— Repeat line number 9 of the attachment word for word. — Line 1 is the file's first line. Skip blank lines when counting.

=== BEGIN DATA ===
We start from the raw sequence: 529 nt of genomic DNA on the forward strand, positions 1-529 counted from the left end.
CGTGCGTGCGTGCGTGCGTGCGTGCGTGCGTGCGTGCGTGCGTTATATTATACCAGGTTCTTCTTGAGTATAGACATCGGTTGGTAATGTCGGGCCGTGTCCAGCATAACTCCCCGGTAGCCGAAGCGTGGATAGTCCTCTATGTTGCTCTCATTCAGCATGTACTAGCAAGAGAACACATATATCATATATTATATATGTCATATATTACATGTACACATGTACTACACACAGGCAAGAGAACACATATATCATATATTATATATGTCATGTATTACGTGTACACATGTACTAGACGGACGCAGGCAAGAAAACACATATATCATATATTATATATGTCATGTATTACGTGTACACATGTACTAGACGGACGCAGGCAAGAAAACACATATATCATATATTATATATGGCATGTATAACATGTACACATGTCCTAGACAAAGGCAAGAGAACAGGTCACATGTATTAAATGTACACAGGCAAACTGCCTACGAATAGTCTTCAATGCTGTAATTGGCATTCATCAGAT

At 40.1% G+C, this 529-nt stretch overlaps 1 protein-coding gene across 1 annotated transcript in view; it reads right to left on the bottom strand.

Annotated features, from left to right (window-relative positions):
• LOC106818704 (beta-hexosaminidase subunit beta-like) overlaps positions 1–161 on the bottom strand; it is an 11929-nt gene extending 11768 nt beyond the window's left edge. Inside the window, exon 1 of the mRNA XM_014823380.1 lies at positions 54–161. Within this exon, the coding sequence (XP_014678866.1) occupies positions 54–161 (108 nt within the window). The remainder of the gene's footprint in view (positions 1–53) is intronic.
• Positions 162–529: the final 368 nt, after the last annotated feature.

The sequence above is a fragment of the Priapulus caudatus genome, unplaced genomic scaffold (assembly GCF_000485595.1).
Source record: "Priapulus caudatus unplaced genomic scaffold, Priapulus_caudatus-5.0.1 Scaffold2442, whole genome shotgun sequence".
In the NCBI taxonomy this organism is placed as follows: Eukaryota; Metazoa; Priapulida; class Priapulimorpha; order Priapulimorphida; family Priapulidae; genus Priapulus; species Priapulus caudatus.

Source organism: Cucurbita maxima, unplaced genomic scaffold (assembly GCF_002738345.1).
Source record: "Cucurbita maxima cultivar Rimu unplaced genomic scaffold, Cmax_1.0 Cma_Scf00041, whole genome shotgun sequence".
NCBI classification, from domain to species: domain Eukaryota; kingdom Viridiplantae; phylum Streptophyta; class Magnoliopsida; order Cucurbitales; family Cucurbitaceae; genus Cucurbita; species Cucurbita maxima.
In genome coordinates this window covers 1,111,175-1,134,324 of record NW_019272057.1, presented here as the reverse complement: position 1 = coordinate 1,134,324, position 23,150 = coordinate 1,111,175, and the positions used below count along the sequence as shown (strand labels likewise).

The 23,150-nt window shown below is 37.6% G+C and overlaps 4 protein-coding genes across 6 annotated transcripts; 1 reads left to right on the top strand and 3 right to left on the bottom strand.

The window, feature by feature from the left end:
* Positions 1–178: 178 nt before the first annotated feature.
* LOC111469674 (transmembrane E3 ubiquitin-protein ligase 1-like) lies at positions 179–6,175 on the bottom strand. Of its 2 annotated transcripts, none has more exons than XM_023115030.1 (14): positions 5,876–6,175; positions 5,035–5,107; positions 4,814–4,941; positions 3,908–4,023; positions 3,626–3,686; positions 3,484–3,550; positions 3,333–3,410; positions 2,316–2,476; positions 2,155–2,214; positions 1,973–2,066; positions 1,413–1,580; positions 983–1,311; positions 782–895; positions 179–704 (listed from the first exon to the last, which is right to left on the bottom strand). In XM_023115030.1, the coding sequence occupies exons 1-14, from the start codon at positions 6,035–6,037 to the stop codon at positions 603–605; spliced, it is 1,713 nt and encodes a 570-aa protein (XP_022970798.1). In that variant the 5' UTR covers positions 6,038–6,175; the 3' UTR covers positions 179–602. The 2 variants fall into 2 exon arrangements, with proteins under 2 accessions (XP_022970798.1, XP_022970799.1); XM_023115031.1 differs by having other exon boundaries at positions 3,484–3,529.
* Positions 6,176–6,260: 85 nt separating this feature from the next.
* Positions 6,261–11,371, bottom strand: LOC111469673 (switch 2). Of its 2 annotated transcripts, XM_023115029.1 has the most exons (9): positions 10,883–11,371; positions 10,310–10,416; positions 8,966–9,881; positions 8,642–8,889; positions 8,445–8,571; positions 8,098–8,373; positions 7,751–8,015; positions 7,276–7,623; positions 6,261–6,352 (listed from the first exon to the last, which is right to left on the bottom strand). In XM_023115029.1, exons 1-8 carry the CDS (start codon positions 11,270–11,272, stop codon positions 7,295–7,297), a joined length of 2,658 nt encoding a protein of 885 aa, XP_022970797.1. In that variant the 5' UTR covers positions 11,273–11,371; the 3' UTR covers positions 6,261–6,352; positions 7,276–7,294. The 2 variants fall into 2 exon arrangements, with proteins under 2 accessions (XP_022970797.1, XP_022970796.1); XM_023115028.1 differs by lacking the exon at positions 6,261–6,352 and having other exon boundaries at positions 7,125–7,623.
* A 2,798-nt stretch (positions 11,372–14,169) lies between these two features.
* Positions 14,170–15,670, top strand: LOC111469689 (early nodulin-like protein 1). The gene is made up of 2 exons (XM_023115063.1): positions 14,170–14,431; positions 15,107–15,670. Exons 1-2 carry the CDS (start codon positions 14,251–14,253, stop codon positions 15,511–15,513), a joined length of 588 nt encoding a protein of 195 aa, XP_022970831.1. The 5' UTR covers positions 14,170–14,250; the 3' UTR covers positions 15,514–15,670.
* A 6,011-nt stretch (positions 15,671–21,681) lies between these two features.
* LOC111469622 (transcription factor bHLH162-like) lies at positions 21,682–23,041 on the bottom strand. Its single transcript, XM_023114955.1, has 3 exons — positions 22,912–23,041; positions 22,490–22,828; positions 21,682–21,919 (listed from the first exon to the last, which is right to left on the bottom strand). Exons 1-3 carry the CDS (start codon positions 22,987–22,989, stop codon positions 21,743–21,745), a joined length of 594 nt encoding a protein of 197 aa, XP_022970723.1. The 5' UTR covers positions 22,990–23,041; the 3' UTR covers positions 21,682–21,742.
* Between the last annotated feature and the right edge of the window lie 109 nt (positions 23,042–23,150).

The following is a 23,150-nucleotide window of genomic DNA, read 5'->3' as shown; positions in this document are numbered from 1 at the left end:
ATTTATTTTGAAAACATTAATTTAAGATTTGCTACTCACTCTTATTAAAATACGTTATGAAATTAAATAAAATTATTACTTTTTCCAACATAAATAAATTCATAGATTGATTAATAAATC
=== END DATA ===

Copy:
In the NCBI taxonomy this organism is placed as follows: Eukaryota; Metazoa; Priapulida; class Priapulimorpha; order Priapulimorphida; family Priapulidae; genus Priapulus; species Priapulus caudatus.